with high temperature gas cooled pebble bed reactors.

Dr. Gregory Greenman
  • #4
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In the early 1990's Siemens introduced some advanced blade designs into their steam turbines. The blades were curve rather than straight, seals were improved to reduce by-pass, and stages were optimized. The net result is that a plant that was designed for 1450 MWe with the old turbine design (~33.5% efficient) can now produce 1600 MWe with the same thermal energy, thus realizing a 37% efficiency.

Siemens’ Muelheim an der Ruhr, Germany, engineering center is responsible for architecting design rules and tools used by the company’s worldwide engineering network to design turbines to customer specifications. In the early 1990s, the company moved from traditional 2D parallel-sided blades to 3D airfoil designs as part of a continuing effort to improve turbine efficiency. The change required major modifications to both design and manufacturing processes. The first generation of 3D blade designs were based on conventional quasi-3D blade design concepts addressing the issue that flow conditions vary along the height of the blade, along with the rotational speed. However, amid the development process, engineers recognized that fully optimizing the geometry of the blade would lever further efficiency improvements leading to a novel fully 3D blade design concept. "The use of a model turbine is only partially suitable of exploring these issues," Deckers explains. "One disadvantage is that it is very expensive to build and to instrument. Another issue is that the test results do not provide much information on the detailed flow fields inside the turbine, which are critical in understanding the underlying physics. We needed to get a better understanding of the flow and pressure fields inside the turbine, so we began looking at the various CFD tools in an effort to determine which one would give us the most help."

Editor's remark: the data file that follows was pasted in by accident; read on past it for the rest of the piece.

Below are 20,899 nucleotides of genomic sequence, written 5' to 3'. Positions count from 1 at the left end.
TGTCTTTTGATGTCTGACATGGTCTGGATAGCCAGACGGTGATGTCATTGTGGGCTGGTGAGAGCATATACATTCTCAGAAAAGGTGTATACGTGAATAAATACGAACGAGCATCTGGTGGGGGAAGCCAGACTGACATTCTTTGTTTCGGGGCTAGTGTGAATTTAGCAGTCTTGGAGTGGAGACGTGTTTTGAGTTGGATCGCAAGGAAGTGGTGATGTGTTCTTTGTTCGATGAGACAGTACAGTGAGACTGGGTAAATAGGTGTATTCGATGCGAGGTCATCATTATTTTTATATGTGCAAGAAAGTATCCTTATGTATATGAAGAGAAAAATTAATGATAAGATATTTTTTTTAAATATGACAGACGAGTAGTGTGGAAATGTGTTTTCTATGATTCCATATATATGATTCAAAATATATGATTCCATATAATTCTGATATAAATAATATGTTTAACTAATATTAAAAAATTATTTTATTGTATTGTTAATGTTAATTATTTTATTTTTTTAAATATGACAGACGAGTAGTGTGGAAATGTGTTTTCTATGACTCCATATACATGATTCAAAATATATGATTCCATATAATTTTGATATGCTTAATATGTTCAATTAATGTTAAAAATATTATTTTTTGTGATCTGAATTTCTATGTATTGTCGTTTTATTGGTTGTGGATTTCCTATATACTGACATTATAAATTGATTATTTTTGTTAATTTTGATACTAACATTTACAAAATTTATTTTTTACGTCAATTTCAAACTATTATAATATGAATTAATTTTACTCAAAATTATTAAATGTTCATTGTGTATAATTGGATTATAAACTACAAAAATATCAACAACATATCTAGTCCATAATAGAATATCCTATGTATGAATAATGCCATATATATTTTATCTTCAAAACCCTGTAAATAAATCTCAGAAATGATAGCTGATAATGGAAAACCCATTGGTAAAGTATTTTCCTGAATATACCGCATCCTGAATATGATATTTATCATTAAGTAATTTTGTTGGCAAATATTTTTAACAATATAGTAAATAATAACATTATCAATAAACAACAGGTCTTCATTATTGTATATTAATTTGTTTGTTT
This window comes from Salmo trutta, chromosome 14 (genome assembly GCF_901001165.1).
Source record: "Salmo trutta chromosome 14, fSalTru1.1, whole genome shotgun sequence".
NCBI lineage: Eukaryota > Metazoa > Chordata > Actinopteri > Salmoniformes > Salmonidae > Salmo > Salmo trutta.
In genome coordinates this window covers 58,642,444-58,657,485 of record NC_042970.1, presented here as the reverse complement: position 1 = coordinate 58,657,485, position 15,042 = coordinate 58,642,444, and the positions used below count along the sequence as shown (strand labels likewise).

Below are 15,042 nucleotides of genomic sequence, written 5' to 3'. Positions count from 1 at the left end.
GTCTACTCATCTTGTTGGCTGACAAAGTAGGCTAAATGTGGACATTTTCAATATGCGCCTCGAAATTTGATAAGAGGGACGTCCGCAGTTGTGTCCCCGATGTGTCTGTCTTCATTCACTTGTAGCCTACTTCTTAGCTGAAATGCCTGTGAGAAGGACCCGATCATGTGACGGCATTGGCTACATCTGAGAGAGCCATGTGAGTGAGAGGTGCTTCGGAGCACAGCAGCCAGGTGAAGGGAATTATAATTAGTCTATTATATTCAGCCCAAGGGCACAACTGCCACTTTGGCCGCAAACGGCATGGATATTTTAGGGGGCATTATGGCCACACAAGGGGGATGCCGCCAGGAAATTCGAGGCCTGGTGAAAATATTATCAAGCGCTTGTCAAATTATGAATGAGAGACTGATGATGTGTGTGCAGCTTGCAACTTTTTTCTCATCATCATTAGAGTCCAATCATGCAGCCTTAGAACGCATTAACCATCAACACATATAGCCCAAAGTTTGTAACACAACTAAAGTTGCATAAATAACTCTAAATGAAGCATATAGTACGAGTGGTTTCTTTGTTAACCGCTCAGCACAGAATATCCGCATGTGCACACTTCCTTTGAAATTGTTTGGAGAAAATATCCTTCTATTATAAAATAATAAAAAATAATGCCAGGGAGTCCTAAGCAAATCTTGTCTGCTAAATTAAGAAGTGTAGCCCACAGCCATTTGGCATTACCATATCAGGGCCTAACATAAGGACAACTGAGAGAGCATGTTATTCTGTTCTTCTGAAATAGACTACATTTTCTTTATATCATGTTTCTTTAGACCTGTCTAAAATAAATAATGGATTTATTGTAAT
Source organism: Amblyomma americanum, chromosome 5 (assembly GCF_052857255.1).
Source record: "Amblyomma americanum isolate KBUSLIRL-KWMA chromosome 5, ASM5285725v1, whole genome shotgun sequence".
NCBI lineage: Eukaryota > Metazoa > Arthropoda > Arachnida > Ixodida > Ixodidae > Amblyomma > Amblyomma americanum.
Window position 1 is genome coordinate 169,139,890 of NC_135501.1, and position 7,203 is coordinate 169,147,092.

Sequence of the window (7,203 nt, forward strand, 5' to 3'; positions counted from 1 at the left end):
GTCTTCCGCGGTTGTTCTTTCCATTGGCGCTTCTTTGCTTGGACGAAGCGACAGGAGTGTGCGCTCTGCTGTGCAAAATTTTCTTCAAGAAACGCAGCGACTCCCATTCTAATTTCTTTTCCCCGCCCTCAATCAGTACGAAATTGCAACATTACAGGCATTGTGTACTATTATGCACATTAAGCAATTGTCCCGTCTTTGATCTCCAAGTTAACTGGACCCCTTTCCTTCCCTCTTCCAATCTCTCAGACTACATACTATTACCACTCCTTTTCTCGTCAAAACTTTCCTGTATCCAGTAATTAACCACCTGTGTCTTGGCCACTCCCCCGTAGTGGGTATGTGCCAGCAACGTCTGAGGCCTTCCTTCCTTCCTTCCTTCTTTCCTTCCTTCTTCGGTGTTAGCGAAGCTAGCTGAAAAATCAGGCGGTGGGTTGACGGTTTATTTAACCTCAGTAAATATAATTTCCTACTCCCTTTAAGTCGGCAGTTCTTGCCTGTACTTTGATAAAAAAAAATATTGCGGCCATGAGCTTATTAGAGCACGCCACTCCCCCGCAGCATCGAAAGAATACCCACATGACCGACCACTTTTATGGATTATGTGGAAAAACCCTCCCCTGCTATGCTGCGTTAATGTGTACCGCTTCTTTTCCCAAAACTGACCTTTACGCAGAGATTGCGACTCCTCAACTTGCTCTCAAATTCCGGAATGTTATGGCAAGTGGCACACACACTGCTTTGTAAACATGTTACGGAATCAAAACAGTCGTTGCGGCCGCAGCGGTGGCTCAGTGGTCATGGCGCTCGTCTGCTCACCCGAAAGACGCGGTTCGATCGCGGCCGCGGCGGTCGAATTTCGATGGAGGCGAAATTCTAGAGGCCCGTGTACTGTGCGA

To achieve high efficiencies at Boxberg, Siemens engineers performed a comprehensive series of parametric simulations using CFX computational fluid dynamics (CFD) software from ANSYS Inc., Canonsburg, PA, in order to derive design rules that are used subsequently to generate optimized blade-path designs based on the pressure, temperature and mass flow rate defined by the customer. They varied the blade airfoils over the height of the blade to better suit local flow conditions, reducing losses associated with secondary flows. The company has also used CFD to reduce losses in the intake and exhaust flow channels. "CFX software played an important role in the development process by allowing us to predict flows and pressures inside the turbine with a minimum amount of model turbine tests", says Mathias Deckers, manager of Steam Turbine Blading Technology for Siemens, Muelheim an der Ruhr. "The CFD software also provides accurate trends in efficiency predictions, making it possible to try a large number of alternatives and pick the one that works best."